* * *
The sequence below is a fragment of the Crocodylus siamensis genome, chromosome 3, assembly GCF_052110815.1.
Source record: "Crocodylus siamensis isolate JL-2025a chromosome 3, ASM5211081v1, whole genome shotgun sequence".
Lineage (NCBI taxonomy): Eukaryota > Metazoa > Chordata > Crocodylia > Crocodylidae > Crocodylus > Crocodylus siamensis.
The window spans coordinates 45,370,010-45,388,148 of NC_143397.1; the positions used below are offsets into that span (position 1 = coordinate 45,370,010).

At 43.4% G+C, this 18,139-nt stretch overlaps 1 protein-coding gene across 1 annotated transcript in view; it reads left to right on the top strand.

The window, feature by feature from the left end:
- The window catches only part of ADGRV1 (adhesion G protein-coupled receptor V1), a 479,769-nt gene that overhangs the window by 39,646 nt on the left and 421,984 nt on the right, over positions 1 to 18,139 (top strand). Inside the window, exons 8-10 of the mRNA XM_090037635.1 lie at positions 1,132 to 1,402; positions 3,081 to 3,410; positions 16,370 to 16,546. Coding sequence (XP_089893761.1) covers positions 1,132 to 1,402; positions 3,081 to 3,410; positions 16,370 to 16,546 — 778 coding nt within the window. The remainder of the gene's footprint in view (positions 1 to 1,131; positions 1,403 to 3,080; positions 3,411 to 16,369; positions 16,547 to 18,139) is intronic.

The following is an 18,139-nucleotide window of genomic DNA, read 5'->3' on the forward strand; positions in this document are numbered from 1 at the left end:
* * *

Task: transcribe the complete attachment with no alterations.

The sequence below is a fragment of the Crocodylus siamensis genome, chromosome 3, assembly GCF_052110815.1.
Source record: "Crocodylus siamensis isolate JL-2025a chromosome 3, ASM5211081v1, whole genome shotgun sequence".
Lineage (NCBI taxonomy): Eukaryota > Metazoa > Chordata > Crocodylia > Crocodylidae > Crocodylus > Crocodylus siamensis.
The window spans coordinates 45,370,010-45,388,148 of NC_143397.1; the positions used below are offsets into that span (position 1 = coordinate 45,370,010).

At 43.4% G+C, this 18,139-nt stretch overlaps 1 protein-coding gene across 1 annotated transcript in view; it reads left to right on the top strand.

The window, feature by feature from the left end:
- The window catches only part of ADGRV1 (adhesion G protein-coupled receptor V1), a 479,769-nt gene that overhangs the window by 39,646 nt on the left and 421,984 nt on the right, over positions 1 to 18,139 (top strand). Inside the window, exons 8-10 of the mRNA XM_090037635.1 lie at positions 1,132 to 1,402; positions 3,081 to 3,410; positions 16,370 to 16,546. Coding sequence (XP_089893761.1) covers positions 1,132 to 1,402; positions 3,081 to 3,410; positions 16,370 to 16,546 — 778 coding nt within the window. The remainder of the gene's footprint in view (positions 1 to 1,131; positions 1,403 to 3,080; positions 3,411 to 16,369; positions 16,547 to 18,139) is intronic.

The following is an 18,139-nucleotide window of genomic DNA, read 5'->3' on the forward strand; positions in this document are numbered from 1 at the left end: